Years ago, I wrote a play called CALL ME CRAZY, a comedy-drama with music that is about psychiatric diagnosis. Realistic, serious scenes alternate with broadly, even sophomorically comedic ones. One of the latter is a quiz show called "What's My Diagnosis?!" In that scene, the quiz show host introduces Dr. Slip and Dr. Grip, two psychiatrists who are the contestants and tells them that a patient will be brought onstage, and "As in many real mental health facilities, you'll have just a few minutes to make your diagnosis!"

I wrote that scene because I knew that many therapists diagnose their patients within just a few minutes. In fact, when the play is performed, I include in the program a Playwright's Note, in which I say that everything in the play is true, especially the parts you will be sure I must have made up.

Many years ago, I learned that that quiz show scene was even truer-to-life than I had realized, and just today, it happened again. Years ago, I happened to meet a woman who had worked in the office of Robert Spitzer, the psychiatrist who spearheaded the creation of the third and third-revised editions of the American Psychiatric Association's unscientific and often harmful manual, the Diagnostic and Statistical Manual of Mental Disorders. She told me the following story: Several women worked in Dr. Spitzer's office, and one day they were joined by a woman from a temporary placement agency who was answering his phone. The woman who worked there regularly heard her take a call that was for Dr. Spitzer and say, "He just went up on the ward to do a diagnostic, so I am sure he won't be back for at least an hour or two." At that point, said my informant, the regulars waved their hands at the woman on the phone and said, "No, no! Ten minutes!"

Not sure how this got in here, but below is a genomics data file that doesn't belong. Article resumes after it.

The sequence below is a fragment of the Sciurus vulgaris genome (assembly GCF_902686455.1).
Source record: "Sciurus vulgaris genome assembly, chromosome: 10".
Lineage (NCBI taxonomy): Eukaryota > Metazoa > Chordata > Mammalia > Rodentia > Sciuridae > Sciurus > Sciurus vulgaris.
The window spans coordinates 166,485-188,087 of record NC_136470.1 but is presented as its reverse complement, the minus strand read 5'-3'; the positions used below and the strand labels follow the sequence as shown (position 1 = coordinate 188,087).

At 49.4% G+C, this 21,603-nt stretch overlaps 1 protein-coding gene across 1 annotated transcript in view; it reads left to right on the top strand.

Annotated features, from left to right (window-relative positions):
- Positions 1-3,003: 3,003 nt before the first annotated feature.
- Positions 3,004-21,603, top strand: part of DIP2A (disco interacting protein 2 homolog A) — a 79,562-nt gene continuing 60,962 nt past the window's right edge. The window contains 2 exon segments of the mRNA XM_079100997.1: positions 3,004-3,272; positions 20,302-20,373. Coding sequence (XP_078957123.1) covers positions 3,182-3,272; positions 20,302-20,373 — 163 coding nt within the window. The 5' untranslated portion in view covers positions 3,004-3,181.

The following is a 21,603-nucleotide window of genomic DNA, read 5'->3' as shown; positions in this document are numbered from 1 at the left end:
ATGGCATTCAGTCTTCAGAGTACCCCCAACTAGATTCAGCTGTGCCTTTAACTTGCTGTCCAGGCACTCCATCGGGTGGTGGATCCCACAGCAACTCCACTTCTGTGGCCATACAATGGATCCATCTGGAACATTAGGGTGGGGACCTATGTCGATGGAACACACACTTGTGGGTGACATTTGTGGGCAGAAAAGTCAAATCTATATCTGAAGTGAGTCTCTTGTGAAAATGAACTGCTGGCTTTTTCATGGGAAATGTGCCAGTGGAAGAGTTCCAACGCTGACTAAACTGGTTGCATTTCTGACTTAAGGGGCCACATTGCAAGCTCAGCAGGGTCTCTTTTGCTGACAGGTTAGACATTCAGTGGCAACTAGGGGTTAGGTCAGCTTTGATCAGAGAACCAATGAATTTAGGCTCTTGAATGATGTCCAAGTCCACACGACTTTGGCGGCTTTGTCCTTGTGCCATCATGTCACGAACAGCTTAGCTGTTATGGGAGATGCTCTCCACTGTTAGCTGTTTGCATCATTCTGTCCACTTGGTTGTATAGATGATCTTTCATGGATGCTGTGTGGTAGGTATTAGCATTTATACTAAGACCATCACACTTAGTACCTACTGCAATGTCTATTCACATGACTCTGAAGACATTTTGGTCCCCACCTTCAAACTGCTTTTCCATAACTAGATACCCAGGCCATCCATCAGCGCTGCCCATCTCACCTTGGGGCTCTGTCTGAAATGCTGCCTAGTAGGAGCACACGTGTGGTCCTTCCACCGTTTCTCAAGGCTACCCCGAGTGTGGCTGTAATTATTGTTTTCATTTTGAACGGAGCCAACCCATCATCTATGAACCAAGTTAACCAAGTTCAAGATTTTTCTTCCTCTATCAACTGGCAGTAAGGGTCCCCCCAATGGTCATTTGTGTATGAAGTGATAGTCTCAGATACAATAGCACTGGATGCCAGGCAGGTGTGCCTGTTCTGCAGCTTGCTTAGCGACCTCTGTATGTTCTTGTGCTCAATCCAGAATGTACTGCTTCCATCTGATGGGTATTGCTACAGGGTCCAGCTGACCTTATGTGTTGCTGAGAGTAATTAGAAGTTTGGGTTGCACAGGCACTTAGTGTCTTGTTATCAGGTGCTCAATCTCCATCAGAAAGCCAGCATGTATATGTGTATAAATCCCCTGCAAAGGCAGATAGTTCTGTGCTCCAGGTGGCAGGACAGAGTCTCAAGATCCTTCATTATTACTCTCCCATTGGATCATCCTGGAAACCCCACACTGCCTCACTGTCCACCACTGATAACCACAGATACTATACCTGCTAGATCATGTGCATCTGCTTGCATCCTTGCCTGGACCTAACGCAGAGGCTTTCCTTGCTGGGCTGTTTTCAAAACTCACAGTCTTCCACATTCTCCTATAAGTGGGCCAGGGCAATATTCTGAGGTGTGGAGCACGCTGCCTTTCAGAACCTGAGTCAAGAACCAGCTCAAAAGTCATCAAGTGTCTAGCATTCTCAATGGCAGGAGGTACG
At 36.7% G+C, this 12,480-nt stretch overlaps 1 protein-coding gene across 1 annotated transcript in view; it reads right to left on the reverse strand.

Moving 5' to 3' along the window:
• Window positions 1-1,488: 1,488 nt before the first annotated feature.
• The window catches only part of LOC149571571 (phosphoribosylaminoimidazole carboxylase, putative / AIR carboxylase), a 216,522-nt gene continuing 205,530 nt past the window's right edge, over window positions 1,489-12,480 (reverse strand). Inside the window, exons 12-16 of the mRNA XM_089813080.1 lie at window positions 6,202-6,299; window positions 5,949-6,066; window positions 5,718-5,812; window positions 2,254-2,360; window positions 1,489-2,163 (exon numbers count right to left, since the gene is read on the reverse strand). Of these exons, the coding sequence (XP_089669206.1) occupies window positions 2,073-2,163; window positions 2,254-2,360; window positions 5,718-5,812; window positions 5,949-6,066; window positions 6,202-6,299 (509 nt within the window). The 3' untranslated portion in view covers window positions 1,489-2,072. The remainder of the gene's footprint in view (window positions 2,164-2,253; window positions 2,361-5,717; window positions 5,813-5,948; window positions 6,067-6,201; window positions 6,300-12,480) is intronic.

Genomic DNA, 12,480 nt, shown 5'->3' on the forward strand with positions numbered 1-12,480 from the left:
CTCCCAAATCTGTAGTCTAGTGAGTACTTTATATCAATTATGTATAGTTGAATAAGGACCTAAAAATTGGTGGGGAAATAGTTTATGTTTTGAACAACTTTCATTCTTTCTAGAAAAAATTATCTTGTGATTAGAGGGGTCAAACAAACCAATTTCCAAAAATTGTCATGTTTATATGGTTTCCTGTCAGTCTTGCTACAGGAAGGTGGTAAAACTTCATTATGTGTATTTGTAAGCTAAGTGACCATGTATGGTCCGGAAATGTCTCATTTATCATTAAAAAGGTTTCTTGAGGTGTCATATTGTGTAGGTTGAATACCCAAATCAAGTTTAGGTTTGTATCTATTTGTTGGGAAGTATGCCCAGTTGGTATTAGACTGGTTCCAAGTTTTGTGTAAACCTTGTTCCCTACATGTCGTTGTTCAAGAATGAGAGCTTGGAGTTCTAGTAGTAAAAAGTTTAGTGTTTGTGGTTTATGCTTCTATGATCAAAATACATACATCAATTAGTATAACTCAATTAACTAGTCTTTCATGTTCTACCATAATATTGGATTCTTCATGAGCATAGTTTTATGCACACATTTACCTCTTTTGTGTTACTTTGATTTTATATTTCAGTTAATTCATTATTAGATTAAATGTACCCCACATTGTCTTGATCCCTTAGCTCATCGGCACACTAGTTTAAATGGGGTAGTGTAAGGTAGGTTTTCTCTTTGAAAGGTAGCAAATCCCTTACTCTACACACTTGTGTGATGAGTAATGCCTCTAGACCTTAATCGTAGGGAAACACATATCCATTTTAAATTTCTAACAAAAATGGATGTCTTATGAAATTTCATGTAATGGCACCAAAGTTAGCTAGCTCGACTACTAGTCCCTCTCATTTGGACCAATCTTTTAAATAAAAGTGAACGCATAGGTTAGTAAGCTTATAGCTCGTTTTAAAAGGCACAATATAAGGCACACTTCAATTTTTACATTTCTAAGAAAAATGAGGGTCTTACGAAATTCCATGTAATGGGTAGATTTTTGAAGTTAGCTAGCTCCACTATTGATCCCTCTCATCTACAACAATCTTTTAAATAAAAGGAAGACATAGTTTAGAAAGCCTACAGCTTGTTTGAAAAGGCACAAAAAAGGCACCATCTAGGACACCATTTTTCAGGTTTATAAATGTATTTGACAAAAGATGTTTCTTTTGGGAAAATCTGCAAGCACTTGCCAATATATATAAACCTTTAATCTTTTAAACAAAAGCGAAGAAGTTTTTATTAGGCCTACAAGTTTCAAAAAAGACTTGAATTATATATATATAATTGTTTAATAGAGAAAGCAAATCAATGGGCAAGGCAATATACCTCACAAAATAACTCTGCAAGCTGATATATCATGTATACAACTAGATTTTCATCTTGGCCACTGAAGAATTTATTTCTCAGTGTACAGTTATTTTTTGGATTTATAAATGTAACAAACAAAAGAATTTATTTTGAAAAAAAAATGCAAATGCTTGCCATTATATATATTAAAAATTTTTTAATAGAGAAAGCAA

This morning brought news that I at first was sure must be a joke, a clever satire aimed to reveal the utter irresponsibility and carelessness of the mental health establishment, but no, it is not a joke. Psychiatric Times is holding a speed diagnosing contest. Really. You can find it at It is called Diagnostic Champions' Challenge.

It seems that anyone can enter, and the prize is, according to information on the site, "real gold." I wish they would use the money instead to redress some of the life-destroying harm that so many people have suffered as a result of being given a psychiatric label. Curious, I chose the username "shockedandappalled" and was immediately in the game. The time pressure is intense, and I answered every question and did poorly. Why did I do poorly? You have just seconds to answer each of twenty questions, many of which are constructed to make it look as though various psychiatric drugs are helpful for people given particular labels and all of which are constructed to make it look as though there is solid science to support them. How did I do? Badly. 24 out of a possible 63 points. Clearly, I have no business giving people psychiatric labels.

The editor of Psychiatric Times, to whom letters may be sent, is James L. Knoll IV, MD, and his email address is

©2013 by Paula J. Caplan                                     All rights reserved

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